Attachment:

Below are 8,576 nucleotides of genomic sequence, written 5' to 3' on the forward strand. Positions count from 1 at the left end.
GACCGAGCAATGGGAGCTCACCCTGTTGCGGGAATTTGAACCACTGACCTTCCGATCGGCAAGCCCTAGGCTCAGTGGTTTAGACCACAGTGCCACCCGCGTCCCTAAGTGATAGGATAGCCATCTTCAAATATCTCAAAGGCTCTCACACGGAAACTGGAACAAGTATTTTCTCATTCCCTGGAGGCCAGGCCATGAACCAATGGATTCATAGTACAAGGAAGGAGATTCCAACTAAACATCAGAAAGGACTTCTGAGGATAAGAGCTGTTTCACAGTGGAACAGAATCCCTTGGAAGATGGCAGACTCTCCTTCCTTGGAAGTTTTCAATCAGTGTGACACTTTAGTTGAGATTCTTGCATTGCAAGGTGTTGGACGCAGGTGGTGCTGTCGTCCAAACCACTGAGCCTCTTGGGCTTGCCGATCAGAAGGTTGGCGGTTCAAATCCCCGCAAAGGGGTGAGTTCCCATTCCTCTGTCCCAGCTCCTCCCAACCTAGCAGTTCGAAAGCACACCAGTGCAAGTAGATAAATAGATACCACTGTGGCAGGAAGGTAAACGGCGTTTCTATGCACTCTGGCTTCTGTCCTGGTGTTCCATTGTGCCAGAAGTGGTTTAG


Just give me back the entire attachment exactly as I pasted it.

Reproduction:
Below are 8,576 nucleotides of genomic sequence, written 5' to 3' on the forward strand. Positions count from 1 at the left end.
GACCGAGCAATGGGAGCTCACCCTGTTGCGGGAATTTGAACCACTGACCTTCCGATCGGCAAGCCCTAGGCTCAGTGGTTTAGACCACAGTGCCACCCGCGTCCCTAAGTGATAGGATAGCCATCTTCAAATATCTCAAAGGCTCTCACACGGAAACTGGAACAAGTATTTTCTCATTCCCTGGAGGCCAGGCCATGAACCAATGGATTCATAGTACAAGGAAGGAGATTCCAACTAAACATCAGAAAGGACTTCTGAGGATAAGAGCTGTTTCACAGTGGAACAGAATCCCTTGGAAGATGGCAGACTCTCCTTCCTTGGAAGTTTTCAATCAGTGTGACACTTTAGTTGAGATTCTTGCATTGCAAGGTGTTGGACGCAGGTGGTGCTGTCGTCCAAACCACTGAGCCTCTTGGGCTTGCCGATCAGAAGGTTGGCGGTTCAAATCCCCGCAAAGGGGTGAGTTCCCATTCCTCTGTCCCAGCTCCTCCCAACCTAGCAGTTCGAAAGCACACCAGTGCAAGTAGATAAATAGATACCACTGTGGCAGGAAGGTAAACGGCGTTTCTATGCACTCTGGCTTCTGTCCTGGTGTTCCATTGTGCCAGAAGTGGTTTAG